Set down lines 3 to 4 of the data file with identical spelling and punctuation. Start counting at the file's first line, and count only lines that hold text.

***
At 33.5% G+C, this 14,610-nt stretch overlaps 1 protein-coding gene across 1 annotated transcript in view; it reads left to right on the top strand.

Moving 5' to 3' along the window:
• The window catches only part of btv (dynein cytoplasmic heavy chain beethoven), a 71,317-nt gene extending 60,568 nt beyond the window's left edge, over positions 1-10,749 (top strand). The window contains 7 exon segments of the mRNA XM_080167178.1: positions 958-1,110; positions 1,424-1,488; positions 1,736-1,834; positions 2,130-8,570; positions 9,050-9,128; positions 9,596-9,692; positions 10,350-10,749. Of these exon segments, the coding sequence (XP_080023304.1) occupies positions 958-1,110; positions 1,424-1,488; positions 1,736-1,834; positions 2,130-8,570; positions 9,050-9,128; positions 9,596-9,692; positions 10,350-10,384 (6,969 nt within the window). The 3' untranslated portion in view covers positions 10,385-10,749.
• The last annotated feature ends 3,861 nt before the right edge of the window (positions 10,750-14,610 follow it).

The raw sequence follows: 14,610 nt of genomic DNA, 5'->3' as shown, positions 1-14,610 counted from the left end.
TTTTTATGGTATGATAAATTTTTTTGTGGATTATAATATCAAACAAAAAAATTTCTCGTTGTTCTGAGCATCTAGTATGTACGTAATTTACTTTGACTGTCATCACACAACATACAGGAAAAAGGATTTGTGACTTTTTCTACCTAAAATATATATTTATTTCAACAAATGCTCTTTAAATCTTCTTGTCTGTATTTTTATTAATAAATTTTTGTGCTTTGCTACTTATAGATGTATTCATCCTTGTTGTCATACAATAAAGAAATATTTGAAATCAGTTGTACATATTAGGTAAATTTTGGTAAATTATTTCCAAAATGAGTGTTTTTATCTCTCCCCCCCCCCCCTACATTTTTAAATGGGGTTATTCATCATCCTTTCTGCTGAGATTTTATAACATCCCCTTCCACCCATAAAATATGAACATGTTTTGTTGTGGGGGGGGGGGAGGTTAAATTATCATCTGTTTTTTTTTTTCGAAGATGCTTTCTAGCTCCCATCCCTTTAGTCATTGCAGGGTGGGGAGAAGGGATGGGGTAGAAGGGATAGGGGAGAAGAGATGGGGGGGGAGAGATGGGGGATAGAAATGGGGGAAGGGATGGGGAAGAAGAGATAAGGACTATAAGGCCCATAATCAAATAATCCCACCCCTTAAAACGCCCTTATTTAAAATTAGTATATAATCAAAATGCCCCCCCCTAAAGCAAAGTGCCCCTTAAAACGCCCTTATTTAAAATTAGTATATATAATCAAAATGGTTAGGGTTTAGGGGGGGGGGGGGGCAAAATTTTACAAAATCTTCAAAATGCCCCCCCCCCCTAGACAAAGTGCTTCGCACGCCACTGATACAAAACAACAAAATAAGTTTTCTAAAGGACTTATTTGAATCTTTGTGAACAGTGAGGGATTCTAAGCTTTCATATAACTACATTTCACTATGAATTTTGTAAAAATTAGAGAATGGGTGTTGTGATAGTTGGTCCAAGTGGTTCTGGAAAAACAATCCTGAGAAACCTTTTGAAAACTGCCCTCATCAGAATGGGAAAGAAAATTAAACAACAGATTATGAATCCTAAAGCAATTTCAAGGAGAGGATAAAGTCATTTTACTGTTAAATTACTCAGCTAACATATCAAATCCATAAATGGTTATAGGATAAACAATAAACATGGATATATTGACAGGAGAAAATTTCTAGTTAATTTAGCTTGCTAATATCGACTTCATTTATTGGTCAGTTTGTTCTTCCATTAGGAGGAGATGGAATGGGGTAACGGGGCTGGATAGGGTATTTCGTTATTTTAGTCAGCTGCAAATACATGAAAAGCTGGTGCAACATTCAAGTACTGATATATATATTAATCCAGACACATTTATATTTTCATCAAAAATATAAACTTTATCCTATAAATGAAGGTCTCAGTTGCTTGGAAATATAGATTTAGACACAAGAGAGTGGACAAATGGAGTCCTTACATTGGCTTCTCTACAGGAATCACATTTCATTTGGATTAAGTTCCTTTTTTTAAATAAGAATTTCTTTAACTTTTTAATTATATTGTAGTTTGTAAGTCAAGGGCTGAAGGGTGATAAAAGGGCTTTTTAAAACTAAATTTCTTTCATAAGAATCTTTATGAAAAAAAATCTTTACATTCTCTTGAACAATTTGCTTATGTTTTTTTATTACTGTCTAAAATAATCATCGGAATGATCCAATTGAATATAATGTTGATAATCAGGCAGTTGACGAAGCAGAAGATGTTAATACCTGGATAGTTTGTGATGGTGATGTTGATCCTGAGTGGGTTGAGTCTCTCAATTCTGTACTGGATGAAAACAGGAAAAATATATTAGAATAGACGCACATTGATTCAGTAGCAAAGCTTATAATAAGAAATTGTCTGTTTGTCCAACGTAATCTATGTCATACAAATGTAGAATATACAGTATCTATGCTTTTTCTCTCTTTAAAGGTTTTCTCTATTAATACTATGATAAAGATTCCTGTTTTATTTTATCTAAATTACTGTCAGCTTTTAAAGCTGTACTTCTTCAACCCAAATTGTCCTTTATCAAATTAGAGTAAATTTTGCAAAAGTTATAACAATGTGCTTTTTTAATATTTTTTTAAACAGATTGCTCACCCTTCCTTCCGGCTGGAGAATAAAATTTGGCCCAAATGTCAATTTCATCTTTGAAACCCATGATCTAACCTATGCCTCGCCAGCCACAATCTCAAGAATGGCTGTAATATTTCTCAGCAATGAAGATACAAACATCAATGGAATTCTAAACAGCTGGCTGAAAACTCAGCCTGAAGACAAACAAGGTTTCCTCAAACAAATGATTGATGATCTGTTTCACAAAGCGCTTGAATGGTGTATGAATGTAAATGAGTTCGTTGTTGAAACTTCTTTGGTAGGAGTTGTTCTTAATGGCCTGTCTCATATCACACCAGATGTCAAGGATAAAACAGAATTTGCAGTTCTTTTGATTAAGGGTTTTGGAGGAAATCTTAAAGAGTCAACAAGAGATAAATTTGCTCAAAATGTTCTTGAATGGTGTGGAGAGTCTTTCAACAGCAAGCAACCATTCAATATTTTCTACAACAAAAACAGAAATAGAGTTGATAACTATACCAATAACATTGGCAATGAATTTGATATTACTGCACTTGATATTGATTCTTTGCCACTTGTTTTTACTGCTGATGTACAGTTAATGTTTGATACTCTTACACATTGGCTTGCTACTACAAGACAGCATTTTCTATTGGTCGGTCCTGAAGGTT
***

• The window catches only part of btv (dynein cytoplasmic heavy chain beethoven), a 71,317-nt gene extending 60,568 nt beyond the window's left edge, over positions 1-10,749 (top strand). The window contains 7 exon segments of the mRNA XM_080167178.1: positions 958-1,110; positions 1,424-1,488; positions 1,736-1,834; positions 2,130-8,570; positions 9,050-9,128; positions 9,596-9,692; positions 10,350-10,749. Of these exon segments, the coding sequence (XP_080023304.1) occupies positions 958-1,110; positions 1,424-1,488; positions 1,736-1,834; positions 2,130-8,570; positions 9,050-9,128; positions 9,596-9,692; positions 10,350-10,384 (6,969 nt within the window). The 3' untranslated portion in view covers positions 10,385-10,749.
• The last annotated feature ends 3,861 nt before the right edge of the window (positions 10,750-14,610 follow it).